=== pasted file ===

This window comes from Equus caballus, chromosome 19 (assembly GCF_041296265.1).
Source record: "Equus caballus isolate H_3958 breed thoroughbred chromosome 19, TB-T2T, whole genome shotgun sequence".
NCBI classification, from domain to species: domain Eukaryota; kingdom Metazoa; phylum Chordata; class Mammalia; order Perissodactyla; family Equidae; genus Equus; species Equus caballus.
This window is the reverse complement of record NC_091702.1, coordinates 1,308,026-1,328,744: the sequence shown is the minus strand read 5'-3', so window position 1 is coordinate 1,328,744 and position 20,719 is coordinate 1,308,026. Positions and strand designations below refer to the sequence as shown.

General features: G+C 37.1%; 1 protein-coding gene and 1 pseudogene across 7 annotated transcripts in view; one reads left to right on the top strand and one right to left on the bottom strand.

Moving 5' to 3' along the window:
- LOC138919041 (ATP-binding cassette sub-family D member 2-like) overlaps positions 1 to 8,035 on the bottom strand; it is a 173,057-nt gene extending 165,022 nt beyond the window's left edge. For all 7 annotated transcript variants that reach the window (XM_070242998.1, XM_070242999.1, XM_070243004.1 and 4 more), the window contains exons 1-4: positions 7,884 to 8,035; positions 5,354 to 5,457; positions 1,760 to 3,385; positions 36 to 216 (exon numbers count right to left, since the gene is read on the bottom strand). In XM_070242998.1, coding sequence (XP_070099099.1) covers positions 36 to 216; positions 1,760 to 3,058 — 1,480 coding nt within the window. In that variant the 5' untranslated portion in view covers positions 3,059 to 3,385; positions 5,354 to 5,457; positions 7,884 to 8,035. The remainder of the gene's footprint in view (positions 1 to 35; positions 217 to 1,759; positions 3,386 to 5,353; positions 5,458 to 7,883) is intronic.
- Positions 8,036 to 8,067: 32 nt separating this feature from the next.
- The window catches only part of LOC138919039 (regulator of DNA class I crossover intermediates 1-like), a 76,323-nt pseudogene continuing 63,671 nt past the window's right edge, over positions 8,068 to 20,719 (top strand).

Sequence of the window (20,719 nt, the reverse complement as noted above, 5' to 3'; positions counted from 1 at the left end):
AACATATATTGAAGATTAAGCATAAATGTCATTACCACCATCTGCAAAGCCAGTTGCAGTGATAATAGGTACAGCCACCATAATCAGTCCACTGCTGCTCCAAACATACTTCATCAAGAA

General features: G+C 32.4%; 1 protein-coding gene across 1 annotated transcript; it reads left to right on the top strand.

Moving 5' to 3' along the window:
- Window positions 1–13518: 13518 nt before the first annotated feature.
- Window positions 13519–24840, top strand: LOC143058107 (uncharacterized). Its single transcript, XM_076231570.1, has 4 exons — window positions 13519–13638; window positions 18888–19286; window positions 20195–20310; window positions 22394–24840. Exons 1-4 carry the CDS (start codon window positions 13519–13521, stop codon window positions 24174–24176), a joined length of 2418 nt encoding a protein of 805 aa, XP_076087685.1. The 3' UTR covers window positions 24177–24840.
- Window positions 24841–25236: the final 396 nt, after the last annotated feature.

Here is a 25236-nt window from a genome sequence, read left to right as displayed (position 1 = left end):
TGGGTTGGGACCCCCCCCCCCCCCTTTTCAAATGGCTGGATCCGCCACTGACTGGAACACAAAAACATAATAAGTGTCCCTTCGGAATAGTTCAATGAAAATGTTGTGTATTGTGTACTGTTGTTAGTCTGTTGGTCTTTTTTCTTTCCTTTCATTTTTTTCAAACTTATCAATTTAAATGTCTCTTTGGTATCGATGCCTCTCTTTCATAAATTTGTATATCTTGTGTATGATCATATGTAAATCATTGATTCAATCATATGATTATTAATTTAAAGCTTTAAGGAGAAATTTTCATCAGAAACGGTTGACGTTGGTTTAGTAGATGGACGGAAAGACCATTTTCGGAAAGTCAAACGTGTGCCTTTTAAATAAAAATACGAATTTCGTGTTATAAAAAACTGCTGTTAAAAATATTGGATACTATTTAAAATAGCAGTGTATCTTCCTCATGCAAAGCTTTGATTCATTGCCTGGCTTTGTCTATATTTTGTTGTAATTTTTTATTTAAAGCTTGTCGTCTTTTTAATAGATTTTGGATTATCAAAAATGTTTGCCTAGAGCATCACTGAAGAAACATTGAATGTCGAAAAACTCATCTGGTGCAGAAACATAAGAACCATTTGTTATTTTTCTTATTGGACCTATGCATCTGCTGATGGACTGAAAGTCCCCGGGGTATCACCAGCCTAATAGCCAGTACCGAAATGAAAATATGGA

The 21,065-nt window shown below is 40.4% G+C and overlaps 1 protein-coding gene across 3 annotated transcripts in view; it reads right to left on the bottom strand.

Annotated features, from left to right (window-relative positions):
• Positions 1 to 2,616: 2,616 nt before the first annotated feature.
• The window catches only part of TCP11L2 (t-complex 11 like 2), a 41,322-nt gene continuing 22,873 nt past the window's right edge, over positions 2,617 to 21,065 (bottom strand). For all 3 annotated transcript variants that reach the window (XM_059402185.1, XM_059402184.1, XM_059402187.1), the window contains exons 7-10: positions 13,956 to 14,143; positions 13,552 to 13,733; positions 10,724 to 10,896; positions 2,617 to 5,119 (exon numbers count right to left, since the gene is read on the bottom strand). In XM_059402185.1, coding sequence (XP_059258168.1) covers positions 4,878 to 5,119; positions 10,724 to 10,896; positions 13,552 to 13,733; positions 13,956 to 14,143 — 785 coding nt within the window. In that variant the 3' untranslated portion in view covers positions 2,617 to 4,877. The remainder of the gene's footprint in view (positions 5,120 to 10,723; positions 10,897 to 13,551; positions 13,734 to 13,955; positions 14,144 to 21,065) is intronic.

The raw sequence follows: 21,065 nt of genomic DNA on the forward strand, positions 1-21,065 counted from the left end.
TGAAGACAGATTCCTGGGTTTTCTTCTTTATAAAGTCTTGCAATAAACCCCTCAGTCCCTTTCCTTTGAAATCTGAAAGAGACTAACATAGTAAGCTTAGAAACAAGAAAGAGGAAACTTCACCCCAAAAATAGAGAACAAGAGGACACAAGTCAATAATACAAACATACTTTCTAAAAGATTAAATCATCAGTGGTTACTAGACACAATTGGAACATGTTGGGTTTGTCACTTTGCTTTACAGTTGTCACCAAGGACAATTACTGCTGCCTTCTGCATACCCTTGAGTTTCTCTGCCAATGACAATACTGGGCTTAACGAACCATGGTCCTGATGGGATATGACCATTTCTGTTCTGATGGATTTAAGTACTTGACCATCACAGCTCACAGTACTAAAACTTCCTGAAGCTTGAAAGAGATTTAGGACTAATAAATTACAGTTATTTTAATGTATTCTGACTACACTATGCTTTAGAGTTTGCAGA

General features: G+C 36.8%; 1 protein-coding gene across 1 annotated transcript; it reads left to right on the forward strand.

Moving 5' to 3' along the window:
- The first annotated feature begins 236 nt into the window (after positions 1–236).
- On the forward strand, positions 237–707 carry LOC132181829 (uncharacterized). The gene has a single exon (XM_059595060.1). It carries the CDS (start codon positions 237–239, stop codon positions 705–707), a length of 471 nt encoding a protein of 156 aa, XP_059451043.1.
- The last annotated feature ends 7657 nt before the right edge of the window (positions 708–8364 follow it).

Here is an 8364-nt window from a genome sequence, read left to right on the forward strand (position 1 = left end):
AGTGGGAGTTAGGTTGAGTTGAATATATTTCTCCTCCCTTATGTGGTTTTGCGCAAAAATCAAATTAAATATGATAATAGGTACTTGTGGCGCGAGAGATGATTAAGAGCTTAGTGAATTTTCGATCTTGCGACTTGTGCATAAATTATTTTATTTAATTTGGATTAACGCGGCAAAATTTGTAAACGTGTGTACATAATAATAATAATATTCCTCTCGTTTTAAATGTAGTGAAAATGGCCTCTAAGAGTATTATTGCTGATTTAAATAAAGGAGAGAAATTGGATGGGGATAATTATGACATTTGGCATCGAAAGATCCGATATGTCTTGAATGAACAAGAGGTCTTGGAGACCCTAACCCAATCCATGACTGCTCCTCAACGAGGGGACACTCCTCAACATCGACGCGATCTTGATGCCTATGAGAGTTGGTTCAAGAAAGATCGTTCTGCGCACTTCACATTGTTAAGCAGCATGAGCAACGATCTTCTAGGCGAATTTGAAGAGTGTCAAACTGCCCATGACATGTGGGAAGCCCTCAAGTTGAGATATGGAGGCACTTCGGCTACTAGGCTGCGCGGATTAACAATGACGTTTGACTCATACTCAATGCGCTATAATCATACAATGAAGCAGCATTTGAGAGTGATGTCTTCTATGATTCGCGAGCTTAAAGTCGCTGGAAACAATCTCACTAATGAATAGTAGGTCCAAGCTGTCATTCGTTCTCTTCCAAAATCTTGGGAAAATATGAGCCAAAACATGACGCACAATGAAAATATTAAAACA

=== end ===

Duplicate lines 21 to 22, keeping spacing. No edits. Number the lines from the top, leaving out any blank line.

• Positions 1 to 2,616: 2,616 nt before the first annotated feature.
• The window catches only part of TCP11L2 (t-complex 11 like 2), a 41,322-nt gene continuing 22,873 nt past the window's right edge, over positions 2,617 to 21,065 (bottom strand). For all 3 annotated transcript variants that reach the window (XM_059402185.1, XM_059402184.1, XM_059402187.1), the window contains exons 7-10: positions 13,956 to 14,143; positions 13,552 to 13,733; positions 10,724 to 10,896; positions 2,617 to 5,119 (exon numbers count right to left, since the gene is read on the bottom strand). In XM_059402185.1, coding sequence (XP_059258168.1) covers positions 4,878 to 5,119; positions 10,724 to 10,896; positions 13,552 to 13,733; positions 13,956 to 14,143 — 785 coding nt within the window. In that variant the 3' untranslated portion in view covers positions 2,617 to 4,877. The remainder of the gene's footprint in view (positions 5,120 to 10,723; positions 10,897 to 13,551; positions 13,734 to 13,955; positions 14,144 to 21,065) is intronic.